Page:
Because mere calculating isn't thinking: Comments on Hauser's Why Isn't My Pocket Calculator a Thinking Thing?

Minds and Machines 3 (1):11-20 (1993)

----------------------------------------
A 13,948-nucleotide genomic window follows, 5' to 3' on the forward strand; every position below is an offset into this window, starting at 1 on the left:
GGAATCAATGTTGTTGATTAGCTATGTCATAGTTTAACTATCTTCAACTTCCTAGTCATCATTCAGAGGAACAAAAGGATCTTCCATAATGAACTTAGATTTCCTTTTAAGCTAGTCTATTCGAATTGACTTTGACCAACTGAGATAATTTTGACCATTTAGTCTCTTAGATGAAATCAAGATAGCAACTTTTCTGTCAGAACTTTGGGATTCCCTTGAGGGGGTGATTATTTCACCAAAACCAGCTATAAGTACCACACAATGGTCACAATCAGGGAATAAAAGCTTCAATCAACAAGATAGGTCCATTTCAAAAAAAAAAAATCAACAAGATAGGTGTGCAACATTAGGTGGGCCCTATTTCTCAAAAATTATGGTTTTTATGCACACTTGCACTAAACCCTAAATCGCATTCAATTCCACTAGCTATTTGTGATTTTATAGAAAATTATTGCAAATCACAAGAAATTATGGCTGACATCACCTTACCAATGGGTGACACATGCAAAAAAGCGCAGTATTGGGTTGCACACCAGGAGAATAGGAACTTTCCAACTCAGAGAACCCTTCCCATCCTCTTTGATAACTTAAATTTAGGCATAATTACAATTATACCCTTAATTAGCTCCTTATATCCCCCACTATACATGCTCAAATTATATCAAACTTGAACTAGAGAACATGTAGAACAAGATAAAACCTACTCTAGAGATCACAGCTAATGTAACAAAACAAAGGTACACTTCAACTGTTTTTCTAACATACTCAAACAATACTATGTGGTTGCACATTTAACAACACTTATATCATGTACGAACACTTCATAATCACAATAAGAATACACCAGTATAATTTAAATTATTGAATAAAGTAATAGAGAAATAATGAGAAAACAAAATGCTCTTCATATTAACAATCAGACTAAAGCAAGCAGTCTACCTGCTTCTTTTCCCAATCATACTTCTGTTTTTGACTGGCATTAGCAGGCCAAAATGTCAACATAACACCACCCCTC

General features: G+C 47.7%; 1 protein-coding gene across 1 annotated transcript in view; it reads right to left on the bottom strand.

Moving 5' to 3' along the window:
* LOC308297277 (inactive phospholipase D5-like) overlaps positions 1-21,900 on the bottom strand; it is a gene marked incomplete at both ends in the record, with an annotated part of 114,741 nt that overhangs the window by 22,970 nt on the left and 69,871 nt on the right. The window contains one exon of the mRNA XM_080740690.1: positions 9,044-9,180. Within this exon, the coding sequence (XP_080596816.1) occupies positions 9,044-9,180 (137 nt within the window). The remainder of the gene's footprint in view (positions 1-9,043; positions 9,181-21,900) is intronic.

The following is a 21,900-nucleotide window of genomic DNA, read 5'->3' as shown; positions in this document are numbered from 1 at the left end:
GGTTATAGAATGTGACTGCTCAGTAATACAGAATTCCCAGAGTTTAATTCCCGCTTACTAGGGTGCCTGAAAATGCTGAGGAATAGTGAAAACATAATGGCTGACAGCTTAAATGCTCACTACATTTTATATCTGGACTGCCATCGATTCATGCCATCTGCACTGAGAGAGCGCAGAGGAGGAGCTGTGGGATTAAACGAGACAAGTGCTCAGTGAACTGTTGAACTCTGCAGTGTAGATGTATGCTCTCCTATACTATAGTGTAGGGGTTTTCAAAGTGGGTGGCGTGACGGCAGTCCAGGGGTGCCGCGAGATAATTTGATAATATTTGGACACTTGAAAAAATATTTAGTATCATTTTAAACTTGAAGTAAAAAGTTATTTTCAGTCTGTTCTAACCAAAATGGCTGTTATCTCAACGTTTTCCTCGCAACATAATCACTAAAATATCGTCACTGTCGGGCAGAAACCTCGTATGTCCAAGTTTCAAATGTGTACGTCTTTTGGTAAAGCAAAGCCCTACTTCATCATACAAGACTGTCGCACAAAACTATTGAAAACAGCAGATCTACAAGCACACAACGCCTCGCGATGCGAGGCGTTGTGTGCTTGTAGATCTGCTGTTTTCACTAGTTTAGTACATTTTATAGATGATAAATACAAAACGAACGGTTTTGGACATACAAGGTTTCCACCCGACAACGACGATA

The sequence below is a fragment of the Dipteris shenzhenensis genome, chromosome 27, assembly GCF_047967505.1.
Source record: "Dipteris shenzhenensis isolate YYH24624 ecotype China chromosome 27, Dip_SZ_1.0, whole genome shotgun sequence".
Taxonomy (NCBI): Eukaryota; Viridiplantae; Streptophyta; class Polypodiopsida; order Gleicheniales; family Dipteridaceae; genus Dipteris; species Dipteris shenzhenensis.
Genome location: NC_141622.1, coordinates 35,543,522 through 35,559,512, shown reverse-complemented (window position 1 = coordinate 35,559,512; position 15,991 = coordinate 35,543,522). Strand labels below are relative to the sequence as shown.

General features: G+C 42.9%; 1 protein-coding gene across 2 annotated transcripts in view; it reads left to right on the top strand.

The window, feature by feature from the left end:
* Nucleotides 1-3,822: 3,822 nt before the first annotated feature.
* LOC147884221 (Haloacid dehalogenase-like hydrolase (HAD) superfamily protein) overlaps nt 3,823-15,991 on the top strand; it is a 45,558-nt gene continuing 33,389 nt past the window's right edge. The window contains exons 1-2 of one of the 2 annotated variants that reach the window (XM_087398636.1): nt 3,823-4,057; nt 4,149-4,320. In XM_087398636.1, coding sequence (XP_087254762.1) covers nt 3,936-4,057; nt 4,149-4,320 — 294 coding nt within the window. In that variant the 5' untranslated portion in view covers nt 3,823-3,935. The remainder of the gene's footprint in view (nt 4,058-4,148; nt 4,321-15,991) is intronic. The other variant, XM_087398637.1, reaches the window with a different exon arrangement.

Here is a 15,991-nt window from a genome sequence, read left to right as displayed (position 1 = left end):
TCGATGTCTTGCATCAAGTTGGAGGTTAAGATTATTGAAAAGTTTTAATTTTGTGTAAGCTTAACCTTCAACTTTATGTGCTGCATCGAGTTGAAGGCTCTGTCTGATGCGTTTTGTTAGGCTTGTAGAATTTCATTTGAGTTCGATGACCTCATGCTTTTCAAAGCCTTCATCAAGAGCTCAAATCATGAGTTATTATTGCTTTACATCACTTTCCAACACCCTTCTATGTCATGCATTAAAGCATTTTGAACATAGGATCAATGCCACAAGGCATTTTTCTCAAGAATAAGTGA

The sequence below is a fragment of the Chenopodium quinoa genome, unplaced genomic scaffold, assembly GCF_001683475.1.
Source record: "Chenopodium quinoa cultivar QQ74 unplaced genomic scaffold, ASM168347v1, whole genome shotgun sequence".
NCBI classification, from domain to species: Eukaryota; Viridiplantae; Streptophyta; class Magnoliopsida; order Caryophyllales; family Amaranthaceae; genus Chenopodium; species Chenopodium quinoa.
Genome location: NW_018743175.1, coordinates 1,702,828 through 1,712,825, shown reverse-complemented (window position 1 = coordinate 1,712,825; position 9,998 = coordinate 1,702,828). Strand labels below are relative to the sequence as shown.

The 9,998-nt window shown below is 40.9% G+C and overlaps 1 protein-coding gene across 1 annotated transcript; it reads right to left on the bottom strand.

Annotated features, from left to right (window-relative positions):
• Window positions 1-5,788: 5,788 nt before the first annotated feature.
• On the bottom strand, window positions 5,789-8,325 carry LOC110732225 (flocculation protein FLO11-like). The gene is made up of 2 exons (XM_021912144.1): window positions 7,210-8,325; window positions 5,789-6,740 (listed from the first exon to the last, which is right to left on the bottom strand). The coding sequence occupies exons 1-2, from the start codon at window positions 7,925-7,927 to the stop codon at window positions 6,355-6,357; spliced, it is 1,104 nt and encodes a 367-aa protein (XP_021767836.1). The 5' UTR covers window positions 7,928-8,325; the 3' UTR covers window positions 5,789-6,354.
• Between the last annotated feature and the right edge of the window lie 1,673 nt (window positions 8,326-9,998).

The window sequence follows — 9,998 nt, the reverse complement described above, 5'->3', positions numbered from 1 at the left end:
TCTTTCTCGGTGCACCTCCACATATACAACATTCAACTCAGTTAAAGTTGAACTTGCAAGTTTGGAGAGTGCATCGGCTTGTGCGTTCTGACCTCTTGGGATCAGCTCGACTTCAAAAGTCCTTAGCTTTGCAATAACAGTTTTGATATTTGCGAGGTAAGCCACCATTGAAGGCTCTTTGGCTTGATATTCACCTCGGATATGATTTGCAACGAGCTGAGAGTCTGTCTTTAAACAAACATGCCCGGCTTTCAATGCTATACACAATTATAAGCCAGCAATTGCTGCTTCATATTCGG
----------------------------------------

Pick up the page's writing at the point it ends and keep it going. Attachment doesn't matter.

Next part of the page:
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Hauser argues that his pocket calculator (Cal) has certain arithmetical abilities: it seems Cal calculates. That calculating is thinking seems equally untendentious. Yet these two claims together provide premises for a seemingly valid syllogism whose conclusion - Cal thinks - most would deny. He considers several ways to avoid this conclusion, and finds them mostly wanting. Either we ourselves can't be said to think or calculate if our calculation-like performances are judged by the standards proposed to rule out Cal; or the standards- e.g., autonomy and self-consciousness- make it impossible to verify whether anything or anyone (save oneself) meets them. While appeals to the intentionality of thought or the unity of minds provide more credible lines of resistance, available accounts of intentionality and mental unity are insufficiently clear and warranted to provide very substantial arguments against Cal's title to be called a thinking thing. Indeed, considerations favoring granting that title are more formidable than is generally appreciated. Rapaport's comments suggest that, on a strong view of thinking, mere calculating is not thinking (and pocket calculators don't think), but on a weak, but unexciting, sense of thinking, pocket calculators do think. He closes with some observations on the implications of this conclusion.
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